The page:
Poland Set for Biggest-Ever Increase in Military Spending


From Jan Cienski, Financial Times:  Poland is gearing up for its biggest-ever increase in military equipment spending, splashing out $43bn over the next decade in a procurement programme that promises to be a severe test of the EU’s push to reduce national favouritism in military contracts.

Polish officials say they intend to push for the involvement of local arms producers in new contracts for rockets, ships, helicopters, tanks and small arms, and will favour bids that include a hefty dose of technology transfers, offsets, and Polish final production.

The dramatic increase in defence spending is attracting attention from military contractors around the world. Poland, in Nato for 14 years, devotes almost 2 per cent of its gross domestic product to military spending.

The Polish economy has expanded by almost a fifth since 2009, feeding through into a larger defence budget. Defence spending will amount to 31bn zlotys ($9.5bn) this year, up 7 per cent from 2012. That makes Poland one of the few EU members not cutting its defence spending.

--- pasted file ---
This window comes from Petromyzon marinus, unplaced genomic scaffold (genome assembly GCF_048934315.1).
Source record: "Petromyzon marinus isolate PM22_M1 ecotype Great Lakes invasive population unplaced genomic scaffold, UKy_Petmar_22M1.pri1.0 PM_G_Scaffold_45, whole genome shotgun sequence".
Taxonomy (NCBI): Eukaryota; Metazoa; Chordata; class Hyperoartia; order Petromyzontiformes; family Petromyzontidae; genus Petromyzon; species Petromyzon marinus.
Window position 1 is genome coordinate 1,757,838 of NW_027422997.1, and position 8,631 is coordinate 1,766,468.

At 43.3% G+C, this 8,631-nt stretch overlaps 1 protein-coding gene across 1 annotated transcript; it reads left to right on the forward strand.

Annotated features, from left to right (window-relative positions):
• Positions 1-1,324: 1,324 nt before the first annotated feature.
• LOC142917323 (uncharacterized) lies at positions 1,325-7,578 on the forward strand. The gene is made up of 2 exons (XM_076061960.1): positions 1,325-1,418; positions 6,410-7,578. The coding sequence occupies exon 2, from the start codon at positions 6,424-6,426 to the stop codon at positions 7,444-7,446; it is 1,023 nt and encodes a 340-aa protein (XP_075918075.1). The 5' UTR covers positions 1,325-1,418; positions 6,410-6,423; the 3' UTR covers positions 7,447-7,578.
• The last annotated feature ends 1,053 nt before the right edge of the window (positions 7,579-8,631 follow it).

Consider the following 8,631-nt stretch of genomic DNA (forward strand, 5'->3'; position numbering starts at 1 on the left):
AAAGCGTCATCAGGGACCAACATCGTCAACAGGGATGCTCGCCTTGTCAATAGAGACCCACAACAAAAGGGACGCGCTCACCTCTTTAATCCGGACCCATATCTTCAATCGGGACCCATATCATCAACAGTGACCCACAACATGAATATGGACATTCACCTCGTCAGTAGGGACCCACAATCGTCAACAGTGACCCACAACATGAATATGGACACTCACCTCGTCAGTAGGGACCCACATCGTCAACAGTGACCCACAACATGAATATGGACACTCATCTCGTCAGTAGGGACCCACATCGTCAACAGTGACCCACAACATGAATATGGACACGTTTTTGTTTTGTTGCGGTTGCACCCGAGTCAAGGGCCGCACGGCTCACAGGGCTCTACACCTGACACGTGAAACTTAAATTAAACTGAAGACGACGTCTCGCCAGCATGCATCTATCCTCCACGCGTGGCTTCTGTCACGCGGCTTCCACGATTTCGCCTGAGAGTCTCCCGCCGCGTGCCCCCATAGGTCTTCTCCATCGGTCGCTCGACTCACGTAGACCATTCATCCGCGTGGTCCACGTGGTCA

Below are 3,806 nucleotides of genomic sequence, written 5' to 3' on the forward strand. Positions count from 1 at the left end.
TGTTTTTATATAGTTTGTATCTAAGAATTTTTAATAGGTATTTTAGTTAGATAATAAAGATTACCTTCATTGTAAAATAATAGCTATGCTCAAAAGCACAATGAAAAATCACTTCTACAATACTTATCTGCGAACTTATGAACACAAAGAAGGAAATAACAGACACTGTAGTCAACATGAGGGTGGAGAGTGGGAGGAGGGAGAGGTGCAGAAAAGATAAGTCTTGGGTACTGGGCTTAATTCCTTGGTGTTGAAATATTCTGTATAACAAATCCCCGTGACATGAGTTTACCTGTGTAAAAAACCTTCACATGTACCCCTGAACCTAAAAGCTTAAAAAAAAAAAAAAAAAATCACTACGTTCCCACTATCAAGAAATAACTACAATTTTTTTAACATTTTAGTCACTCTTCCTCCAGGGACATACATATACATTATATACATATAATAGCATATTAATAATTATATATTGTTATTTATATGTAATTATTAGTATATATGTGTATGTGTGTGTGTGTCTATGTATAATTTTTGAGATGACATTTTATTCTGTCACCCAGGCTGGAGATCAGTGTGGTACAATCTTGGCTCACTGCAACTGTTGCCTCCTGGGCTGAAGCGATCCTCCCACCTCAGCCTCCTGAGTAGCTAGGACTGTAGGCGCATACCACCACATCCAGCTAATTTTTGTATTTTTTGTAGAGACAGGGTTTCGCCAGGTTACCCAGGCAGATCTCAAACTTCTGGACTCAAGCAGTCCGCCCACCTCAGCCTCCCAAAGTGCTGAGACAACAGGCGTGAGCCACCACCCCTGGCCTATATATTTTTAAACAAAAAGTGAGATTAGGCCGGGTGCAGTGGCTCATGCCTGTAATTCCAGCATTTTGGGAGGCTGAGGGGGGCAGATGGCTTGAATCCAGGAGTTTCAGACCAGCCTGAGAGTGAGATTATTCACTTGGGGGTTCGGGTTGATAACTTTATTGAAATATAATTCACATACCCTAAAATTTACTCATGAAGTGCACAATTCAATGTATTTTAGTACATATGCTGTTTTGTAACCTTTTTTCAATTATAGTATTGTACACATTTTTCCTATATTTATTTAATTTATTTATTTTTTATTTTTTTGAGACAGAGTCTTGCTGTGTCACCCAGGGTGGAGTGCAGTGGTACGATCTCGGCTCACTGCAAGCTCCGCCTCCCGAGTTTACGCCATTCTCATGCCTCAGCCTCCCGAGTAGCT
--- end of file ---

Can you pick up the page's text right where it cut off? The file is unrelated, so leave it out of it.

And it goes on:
Until now, most of that spending has gone on personnel, with only around 15 per cent for equipment, leaving the Polish military reliant on outdated Soviet-era kit. The involvement of Polish forces in Iraq and Afghanistan has highlighted the need for better, upgraded equipment.

The programme aims to spend about a third of the defence budget over the next decade on modernisation – amounting to about 140bn zlotys. That will buy a new missile defence system, new vessels for the navy fleet, upgraded tanks, new military training aircraft, 70 new helicopters, unmanned aerial vehicles and equipment for troops.

“This is a programme that is noticeable from abroad,” Tomasz Siemoniak, the defence minister, told the Financial Times.  (photo: militaryphotos.net)

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